Your ovaries begin to age and as your years go up, your hormones go down. These inevitable changes in your hormones and natural decline of estrogen levels during menopause can significantly affect your health for years to come.
If You Could Change the Change
Estrogen depletion can bring on a combination of hormonal and biochemical fluctuations that can lead to changes in your brain and nervous system. You may experience mood swings, memory loss, problems focusing, irritability, fatigue, hot flashes, night sweats, stress, anxiety and depression. (Some researchers believe that estrogen depletion can affect your memory in a way that can impact your risk for the development of Alzheimer’s disease.) Due to estrogen depletion, women are also put at an increased risk for cardiovascular issues, such as heart attacks, strokes, or other heart-related problems. After the age of 30, the creation of new bone cannot keep up with the rate of bone loss in your body. The estrogen depletion that comes with menopause results in an increased risk for low bone mineral density, osteopenia and osteoporosis. For 5-10 years after menopause, this bone density loss accelerates into a gradual weakening of your bones and can lead to an increase in the risk for fractures and other injuries. (Gimme a break.)
Hit or Myth
Myth #1: Menopause begins at 50
Menopause begins at 50…or at 42…or 36…or 61. The average woman begins menopause at 52, but you may start your transition anywhere from your 30’s to your 60’s.
Myth #2: Weight gain is inevitable in menopause
Weight gain is an absolute in menopause but you don’t have to allow it.
Myth #3: There’s no difference between natural menopause and “surgical” menopause
It’s critical for women to know that natural menopause and surgical menopause are indeed very different. When a woman undergoes a total surgical hysterectomy, she experiences an immediate and significant change in hormonal balance, literally overnight, instead of the slower transition of natural menopause.
Myth #4: The first sign of menopause is hot flashes
Despite the fact that menopause and hot flashes are almost synonymous in peoples’ minds, (and are also the topic of endless, tasteless jokes,) your first sign of menopause could be any of these symptoms:
- Irregular periods
- Mood swings
- Weight gain
- Hair loss
- Fuzzy thinking
- Low libido
- Heavy menses
Myth #5: After menopause, your body doesn’t produce hormones
No cold turkey, empty bucket, here…
Myth #6: The older you are when you get your period, the older you’ll be when you go through menopause
For many women, just the opposite is true.
Myth #7: Menopause only causes physical symptoms
Could you describe yourself as a “raving maniac” at times? Are you more irritable and anxious? You’re not alone. Many women experience unnerving changes in their emotions, memory, and concentration during perimenopause and menopause due to sudden shifts in estrogen levels.
Some Hot Flashes About Sex.
Send up the balloons…your vagina is NOT going to shrivel up like a prune. Your libido isn’t going on permanent leave. You can still get hot and we’re not referring to flashes. Your desire isn’t headed to the dumps. The vagina is a “use it or lose it” place, the act of intercourse stimulating blood flow to keep it healthy. Media makes it sound gross to have sex after 50. It’s beyond Millennial imagination. (Hint: they’ll get there before they know it.) So, ok, you might not feel as sexy as before. Tip: up the intimacy. Go for as many orgasms as you can get. Why not? You just might have to work a little harder for it. Yes, you might be a little drier, but bring on the lubes. There are tons of them. And consider this; no tampon, pads, IUD’s. No kids doing anything interruptus. Enjoy. Probably even more.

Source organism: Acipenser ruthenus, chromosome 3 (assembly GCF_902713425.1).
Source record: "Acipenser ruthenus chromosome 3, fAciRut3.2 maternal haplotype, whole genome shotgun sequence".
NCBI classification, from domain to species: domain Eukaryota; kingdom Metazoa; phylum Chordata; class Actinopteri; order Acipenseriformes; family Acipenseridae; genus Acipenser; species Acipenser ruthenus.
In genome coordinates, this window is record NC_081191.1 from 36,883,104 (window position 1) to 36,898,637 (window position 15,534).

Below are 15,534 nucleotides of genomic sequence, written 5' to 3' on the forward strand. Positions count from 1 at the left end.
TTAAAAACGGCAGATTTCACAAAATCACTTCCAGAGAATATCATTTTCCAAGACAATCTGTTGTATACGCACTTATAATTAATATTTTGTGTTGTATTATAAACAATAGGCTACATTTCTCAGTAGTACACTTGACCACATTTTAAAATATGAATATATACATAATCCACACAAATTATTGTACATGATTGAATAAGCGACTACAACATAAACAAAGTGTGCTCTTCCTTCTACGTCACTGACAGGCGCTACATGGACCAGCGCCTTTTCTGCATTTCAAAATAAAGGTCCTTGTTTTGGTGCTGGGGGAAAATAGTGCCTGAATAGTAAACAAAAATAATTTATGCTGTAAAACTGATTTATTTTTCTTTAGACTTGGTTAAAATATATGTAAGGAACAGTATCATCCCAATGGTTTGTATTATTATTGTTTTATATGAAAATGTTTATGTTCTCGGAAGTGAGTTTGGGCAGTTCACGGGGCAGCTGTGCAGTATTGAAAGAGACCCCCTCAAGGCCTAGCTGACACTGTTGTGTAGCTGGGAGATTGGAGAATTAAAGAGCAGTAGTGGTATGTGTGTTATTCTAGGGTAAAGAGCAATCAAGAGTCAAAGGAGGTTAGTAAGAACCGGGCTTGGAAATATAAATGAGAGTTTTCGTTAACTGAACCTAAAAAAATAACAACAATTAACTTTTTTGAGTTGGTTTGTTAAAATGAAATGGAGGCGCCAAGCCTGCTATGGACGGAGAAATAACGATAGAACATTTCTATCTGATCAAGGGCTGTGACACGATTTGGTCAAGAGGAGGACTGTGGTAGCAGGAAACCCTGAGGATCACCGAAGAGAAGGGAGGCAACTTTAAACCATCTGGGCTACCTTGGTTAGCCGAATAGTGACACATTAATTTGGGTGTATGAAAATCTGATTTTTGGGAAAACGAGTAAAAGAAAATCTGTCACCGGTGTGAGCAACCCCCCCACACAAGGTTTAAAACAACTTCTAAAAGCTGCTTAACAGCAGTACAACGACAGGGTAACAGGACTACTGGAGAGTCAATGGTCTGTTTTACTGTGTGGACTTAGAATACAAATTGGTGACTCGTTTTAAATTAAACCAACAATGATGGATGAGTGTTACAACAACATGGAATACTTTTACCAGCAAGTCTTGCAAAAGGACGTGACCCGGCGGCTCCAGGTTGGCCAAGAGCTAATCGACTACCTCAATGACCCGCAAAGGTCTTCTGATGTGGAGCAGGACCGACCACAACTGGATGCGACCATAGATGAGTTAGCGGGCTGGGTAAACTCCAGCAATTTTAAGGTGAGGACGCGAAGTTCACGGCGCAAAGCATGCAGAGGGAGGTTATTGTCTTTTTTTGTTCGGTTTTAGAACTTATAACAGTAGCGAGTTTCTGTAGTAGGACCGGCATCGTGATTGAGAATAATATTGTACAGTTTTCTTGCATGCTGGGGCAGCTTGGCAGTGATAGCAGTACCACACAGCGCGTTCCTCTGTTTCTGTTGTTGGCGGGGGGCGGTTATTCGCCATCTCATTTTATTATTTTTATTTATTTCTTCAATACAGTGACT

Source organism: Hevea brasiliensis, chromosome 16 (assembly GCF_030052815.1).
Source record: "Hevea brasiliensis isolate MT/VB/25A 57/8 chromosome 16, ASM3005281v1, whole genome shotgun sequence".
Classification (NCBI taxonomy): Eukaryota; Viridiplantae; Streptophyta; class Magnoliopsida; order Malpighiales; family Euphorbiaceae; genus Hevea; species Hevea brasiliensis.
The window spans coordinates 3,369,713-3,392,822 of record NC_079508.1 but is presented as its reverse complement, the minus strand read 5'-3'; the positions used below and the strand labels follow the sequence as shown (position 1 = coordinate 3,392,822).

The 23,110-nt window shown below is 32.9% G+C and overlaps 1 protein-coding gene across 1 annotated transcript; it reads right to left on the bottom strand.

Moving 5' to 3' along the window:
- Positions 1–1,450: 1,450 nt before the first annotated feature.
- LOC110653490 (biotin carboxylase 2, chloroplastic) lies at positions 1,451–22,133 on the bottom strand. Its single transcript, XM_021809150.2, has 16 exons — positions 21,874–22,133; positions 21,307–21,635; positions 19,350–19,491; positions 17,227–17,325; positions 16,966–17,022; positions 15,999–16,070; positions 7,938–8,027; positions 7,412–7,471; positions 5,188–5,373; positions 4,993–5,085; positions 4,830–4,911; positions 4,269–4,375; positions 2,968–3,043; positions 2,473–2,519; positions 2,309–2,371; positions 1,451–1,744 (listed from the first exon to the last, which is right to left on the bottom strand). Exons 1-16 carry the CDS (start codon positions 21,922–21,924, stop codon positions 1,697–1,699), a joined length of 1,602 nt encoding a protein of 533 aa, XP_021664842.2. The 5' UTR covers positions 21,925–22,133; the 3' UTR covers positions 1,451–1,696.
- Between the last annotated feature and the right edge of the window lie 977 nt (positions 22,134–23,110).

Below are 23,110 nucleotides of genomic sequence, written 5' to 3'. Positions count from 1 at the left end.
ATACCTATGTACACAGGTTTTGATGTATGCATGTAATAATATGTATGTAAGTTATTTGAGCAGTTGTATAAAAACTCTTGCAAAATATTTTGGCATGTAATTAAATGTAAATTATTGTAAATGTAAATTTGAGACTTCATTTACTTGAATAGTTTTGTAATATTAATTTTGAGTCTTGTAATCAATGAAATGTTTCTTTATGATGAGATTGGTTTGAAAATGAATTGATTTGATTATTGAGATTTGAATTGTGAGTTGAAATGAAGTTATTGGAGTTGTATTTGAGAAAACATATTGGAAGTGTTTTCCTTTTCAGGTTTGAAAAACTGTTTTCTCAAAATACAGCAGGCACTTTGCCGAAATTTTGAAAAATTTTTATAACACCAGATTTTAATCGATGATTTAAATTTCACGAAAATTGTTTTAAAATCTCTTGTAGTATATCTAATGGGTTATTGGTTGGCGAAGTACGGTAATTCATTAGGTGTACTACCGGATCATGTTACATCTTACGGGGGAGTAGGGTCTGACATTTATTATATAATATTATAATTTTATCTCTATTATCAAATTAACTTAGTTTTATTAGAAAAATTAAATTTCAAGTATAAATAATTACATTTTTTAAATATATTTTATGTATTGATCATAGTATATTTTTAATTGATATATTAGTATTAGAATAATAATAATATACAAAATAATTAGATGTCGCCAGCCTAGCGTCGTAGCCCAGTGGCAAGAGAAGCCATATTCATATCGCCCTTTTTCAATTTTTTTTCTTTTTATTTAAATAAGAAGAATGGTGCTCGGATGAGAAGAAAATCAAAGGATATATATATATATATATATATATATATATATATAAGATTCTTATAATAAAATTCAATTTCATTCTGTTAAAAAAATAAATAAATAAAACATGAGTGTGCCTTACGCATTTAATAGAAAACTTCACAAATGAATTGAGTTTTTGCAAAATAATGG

Pause to Hear This
When it comes to menopause, there are many types of estrogen replacement you might hear of: pills, patches, creams, suppositories and more. None work as well as bioidentical hormones. It’s important to know the difference between bioidentical hormones and synthetic ones. Natural or bioidentical hormones are hormones made from a natural substance and are bio-chemically identical to human hormones. Synthetic hormones are not derived from a natural substance and not biochemically identical. Synthetic hormones were created by pharmaceutical companies in an attempt to mimic the effects of natural female hormones. Which creates huge differences in both efficacy and side effects. The most important thing to know is who to go to, to get the professional help you really need. Write this name down, right now: Stephen A. Goldstein MD, F.A.C.S. at Denver Hormone Health. With years of expertise and experience treating hundreds of perimenopausal and menopausal women, he is among one of few extensively educated and knowledgeable in BHRT specialists in the Denver area. You’ll begin to feel relief the moment you meet with him. He takes the time to listen and to talk about your individual symptoms and issues. Next, he does simple tests that tell him your estrogen levels. At which point he creates an integrated plan of hormones, healthy eating and exercise that will restore not just your estrogen, but what you need to feel as energetic and alive as you used to.
And be sure to keep the conversation going throughout your menopausal years.